Latino activists push for solidarity with Black community as they confront racism

Brenda Navarro stands in the living room of her home in Gardena.
Brenda Navarro, a 30-year-old attorney at the Central American Resource Center, a local nonprofit known as CARECEN, has seen her privilege as a light-skinned Latina “play time after time in my own life.”
(Wally Skalij / Los Angeles Times)

For 28-year-old pastor Rene Molina, the 20-foot-long Black Lives Matter banners outside Iglesia Restauración in West Adams send an undeniable statement.

“It’s all in,” he said.

When the George Floyd protests began in late May, Molina read Black philosophers and theologians like Cornel West and James Cone. He gave sermons about how the Bible supports the oppressed.

That didn’t feel like enough, so he and others decided that their 2,500-member Latino church would display the two banners. When they disappeared, the church replaced them with larger ones.

“I think a lot of the Hispanic activists, we view the Black community … as trailblazers,” Molina said. “We see them when they speak out. We find ourselves in their voice. When they express their anger, we can relate to that. When they express the pain, we can relate to that.”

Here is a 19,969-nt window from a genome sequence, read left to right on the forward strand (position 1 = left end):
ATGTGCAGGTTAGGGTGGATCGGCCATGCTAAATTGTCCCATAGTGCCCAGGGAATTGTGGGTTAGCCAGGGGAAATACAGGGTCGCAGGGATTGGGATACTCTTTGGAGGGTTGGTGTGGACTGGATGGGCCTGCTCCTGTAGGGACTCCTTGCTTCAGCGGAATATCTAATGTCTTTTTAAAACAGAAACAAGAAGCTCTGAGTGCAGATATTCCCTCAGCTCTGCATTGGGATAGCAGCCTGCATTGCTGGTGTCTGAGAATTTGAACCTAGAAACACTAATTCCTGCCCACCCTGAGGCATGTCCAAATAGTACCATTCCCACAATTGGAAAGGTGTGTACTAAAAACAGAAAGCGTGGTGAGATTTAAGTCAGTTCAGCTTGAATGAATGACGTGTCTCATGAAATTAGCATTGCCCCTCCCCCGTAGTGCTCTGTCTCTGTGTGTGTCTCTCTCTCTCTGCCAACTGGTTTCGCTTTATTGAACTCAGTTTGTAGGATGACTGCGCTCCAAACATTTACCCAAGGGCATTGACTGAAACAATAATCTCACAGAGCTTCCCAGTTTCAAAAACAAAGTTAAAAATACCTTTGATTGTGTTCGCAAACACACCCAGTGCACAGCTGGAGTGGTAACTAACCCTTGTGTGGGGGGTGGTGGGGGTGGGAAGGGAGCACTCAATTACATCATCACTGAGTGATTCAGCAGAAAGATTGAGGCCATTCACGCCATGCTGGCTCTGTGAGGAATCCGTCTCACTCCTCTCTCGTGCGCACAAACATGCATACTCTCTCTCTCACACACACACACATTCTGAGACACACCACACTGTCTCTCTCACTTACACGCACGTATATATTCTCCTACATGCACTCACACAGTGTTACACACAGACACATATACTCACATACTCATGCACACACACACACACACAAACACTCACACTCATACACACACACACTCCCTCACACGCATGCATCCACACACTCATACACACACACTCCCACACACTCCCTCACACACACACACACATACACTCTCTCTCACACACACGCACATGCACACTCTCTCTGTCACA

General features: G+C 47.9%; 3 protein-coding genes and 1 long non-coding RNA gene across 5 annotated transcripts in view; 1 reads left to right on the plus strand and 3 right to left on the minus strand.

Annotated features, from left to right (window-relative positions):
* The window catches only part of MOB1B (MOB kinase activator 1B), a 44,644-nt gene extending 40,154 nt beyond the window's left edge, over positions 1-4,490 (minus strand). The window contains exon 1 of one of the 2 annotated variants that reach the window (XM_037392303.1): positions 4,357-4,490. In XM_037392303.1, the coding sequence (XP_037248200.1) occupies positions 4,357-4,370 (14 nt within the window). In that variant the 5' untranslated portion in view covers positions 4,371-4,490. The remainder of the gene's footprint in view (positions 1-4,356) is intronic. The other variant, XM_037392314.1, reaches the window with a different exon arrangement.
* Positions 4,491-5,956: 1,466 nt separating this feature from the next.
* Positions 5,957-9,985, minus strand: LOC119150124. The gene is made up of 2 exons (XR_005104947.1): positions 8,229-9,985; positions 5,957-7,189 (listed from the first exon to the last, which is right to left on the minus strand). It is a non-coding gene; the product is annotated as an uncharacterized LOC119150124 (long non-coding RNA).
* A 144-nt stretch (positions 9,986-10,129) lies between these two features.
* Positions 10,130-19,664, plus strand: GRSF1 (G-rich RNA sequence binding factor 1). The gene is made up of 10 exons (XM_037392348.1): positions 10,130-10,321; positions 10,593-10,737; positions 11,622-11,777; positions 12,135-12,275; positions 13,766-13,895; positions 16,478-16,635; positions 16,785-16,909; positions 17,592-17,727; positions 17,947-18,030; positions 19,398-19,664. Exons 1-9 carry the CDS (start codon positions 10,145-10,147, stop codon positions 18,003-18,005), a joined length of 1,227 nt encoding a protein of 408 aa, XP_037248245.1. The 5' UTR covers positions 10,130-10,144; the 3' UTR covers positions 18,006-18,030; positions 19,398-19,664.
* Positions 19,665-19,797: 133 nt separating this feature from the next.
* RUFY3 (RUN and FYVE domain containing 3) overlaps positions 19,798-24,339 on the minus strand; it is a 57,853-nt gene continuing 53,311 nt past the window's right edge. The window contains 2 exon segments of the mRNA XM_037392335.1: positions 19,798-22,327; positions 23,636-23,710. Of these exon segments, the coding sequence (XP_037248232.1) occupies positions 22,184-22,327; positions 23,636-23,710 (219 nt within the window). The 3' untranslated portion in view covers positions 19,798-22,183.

The protests and calls for police reform have drawn widespread multicultural backing, including from Los Angeles’ Latino community. Many Latino activists have sought to create understanding for Black Lives Matter within their community by emphasizing the societal inequalities both groups face and how their prosperity is tied.

They also have strove to address anti-Black attitudes within Latino culture, but say that bridging a gap that often reflects generational divides can be complicated.


Molina has faced a disconnect with his parents, his church’s senior pastors and immigrants from El Salvador and Guatemala. He said that they, like many other first-generation immigrants, struggle to view police brutality against Black people as a systemic issue.

But they haven’t stopped his activism. Molina has organized events with Greater Zion Church Family, a Black church in Compton, where pastors and elected officials spoke about Black Lives Matter.

“They’ve taken the back seat of support and they’ve allowed the millennials to take the driver’s seat,” he said of his parents.

Gaspar Rivera-Salgado, a labor studies professor at UCLA, also noted that Latino support for the movement often reflects a generational divide. Many first-generation adult immigrants, he said, bring with them racist attitudes from the legacy of colonialism in Latin America that are less embedded among U.S.-born Latinos.

“The Latino community is very big, but there is a sizable sector, especially U.S.-born Latinos, squarely supporting this moment, and they are talking to the older generations about the importance of having racial consciousness,” he said.

Fernando Guerra, director of the Thomas and Dorothy Leavey Center for the Study of Los Angeles at Loyola Marymount University, said that L.A.’s Latino and Black communities may be viewed as natural allies because they suffer deep economic and health inequities.